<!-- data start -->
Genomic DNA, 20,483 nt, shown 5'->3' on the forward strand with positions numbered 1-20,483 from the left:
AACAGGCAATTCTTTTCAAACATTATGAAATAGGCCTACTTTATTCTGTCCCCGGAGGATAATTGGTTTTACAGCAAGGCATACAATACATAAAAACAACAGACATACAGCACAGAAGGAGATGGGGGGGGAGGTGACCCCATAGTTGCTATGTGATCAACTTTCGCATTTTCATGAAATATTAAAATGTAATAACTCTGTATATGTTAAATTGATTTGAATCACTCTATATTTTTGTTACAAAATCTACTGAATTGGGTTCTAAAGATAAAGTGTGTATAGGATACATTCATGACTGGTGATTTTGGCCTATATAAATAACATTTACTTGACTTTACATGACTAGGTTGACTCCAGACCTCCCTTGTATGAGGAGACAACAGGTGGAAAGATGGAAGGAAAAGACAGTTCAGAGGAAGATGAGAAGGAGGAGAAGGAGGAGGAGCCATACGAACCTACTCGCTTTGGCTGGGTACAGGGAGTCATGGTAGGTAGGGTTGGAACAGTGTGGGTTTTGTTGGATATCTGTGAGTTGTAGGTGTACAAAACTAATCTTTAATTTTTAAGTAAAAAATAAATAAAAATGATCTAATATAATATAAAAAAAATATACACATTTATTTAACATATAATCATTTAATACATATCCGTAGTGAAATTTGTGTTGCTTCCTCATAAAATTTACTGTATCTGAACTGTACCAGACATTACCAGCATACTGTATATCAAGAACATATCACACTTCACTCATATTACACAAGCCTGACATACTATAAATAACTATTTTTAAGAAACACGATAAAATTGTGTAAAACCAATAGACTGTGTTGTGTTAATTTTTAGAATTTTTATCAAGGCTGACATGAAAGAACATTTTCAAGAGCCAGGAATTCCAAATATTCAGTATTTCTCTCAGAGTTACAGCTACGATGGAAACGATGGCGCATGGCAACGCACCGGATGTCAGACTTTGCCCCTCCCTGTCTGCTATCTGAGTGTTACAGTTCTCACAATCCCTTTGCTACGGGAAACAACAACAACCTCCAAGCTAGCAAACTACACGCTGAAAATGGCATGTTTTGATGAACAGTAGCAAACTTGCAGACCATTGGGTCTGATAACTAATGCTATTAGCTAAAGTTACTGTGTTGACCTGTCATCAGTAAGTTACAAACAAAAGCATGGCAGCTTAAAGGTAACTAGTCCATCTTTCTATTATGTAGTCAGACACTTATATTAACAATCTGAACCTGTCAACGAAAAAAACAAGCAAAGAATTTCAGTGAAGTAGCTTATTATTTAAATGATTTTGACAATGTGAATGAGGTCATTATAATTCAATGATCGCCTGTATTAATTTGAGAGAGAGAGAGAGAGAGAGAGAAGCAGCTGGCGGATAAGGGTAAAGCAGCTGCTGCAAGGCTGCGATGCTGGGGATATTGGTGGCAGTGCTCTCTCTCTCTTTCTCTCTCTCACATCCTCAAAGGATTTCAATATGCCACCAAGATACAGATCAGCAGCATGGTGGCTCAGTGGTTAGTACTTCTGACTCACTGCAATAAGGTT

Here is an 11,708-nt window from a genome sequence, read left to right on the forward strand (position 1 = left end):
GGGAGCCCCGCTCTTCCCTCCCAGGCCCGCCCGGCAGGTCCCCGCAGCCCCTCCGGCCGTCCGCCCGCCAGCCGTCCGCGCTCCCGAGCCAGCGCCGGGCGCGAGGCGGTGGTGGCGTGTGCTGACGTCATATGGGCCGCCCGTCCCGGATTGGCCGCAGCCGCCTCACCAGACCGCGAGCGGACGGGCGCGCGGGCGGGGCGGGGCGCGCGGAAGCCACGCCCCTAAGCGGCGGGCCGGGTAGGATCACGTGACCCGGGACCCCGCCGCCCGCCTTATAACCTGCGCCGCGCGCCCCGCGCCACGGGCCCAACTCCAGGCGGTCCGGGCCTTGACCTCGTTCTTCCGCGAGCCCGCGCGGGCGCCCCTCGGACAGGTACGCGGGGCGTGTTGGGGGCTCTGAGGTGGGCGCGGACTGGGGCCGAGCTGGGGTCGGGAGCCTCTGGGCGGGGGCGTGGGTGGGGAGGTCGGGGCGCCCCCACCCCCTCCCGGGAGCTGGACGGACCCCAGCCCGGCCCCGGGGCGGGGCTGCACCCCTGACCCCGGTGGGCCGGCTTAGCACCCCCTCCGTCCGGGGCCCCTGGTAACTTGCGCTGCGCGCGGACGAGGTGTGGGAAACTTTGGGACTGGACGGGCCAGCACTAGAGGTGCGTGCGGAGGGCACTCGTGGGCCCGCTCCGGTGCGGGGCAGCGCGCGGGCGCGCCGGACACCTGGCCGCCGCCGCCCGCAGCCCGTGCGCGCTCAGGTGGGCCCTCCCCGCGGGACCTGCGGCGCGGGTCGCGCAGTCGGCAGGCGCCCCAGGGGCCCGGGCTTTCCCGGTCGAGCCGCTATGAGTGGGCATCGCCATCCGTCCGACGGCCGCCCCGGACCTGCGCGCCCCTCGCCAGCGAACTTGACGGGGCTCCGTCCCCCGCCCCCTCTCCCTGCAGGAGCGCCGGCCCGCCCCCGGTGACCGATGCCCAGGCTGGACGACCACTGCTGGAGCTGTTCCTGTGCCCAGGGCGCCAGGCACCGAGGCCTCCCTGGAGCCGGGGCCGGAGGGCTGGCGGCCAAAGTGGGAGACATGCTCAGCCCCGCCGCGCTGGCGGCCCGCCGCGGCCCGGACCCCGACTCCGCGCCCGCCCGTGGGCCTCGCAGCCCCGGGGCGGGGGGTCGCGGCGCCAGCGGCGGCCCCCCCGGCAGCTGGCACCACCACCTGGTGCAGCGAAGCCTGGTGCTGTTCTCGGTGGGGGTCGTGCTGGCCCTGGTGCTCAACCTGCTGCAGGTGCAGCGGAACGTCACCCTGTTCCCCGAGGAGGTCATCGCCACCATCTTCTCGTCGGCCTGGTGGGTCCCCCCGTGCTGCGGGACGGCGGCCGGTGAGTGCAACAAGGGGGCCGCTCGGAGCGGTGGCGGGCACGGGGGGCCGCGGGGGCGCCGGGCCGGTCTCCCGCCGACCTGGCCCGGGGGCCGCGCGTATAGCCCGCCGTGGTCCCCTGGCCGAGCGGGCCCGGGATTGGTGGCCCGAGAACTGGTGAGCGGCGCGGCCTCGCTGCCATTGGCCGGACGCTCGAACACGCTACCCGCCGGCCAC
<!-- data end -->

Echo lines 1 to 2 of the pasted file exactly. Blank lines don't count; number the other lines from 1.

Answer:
Genomic DNA, 20,483 nt, shown 5'->3' on the forward strand with positions numbered 1-20,483 from the left:
AACAGGCAATTCTTTTCAAACATTATGAAATAGGCCTACTTTATTCTGTCCCCGGAGGATAATTGGTTTTACAGCAAGGCATACAATACATAAAAACAACAGACATACAGCACAGAAGGAGATGGGGGGGGAGGTGACCCCATAGTTGCTATGTGATCAACTTTCGCATTTTCATGAAATATTAAAATGTAATAACTCTGTATATGTTAAATTGATTTGAATCACTCTATATTTTTGTTACAAAATCTACTGAATTGGGTTCTAAAGATAAAGTGTGTATAGGATACATTCATGACTGGTGATTTTGGCCTATATAAATAACATTTACTTGACTTTACATGACTAGGTTGACTCCAGACCTCCCTTGTATGAGGAGACAACAGGTGGAAAGATGGAAGGAAAAGACAGTTCAGAGGAAGATGAGAAGGAGGAGAAGGAGGAGGAGCCATACGAACCTACTCGCTTTGGCTGGGTACAGGGAGTCATGGTAGGTAGGGTTGGAACAGTGTGGGTTTTGTTGGATATCTGTGAGTTGTAGGTGTACAAAACTAATCTTTAATTTTTAAGTAAAAAATAAATAAAAATGATCTAATATAATATAAAAAAAATATACACATTTATTTAACATATAATCATTTAATACATATCCGTAGTGAAATTTGTGTTGCTTCCTCATAAAATTTACTGTATCTGAACTGTACCAGACATTACCAGCATACTGTATATCAAGAACATATCACACTTCACTCATATTACACAAGCCTGACATACTATAAATAACTATTTTTAAGAAACACGATAAAATTGTGTAAAACCAATAGACTGTGTTGTGTTAATTTTTAGAATTTTTATCAAGGCTGACATGAAAGAACATTTTCAAGAGCCAGGAATTCCAAATATTCAGTATTTCTCTCAGAGTTACAGCTACGATGGAAACGATGGCGCATGGCAACGCACCGGATGTCAGACTTTGCCCCTCCCTGTCTGCTATCTGAGTGTTACAGTTCTCACAATCCCTTTGCTACGGGAAACAACAACAACCTCCAAGCTAGCAAACTACACGCTGAAAATGGCATGTTTTGATGAACAGTAGCAAACTTGCAGACCATTGGGTCTGATAACTAATGCTATTAGCTAAAGTTACTGTGTTGACCTGTCATCAGTAAGTTACAAACAAAAGCATGGCAGCTTAAAGGTAACTAGTCCATCTTTCTATTATGTAGTCAGACACTTATATTAACAATCTGAACCTGTCAACGAAAAAAACAAGCAAAGAATTTCAGTGAAGTAGCTTATTATTTAAATGATTTTGACAATGTGAATGAGGTCATTATAATTCAATGATCGCCTGTATTAATTTGAGAGAGAGAGAGAGAGAGAGAGAAGCAGCTGGCGGATAAGGGTAAAGCAGCTGCTGCAAGGCTGCGATGCTGGGGATATTGGTGGCAGTGCTCTCTCTCTCTTTCTCTCTCTCACATCCTCAAAGGATTTCAATATGCCACCAAGATACAGATCAGCAGCATGGTGGCTCAGTGGTTAGTACTTCTGACTCACTGCAATAAGGTT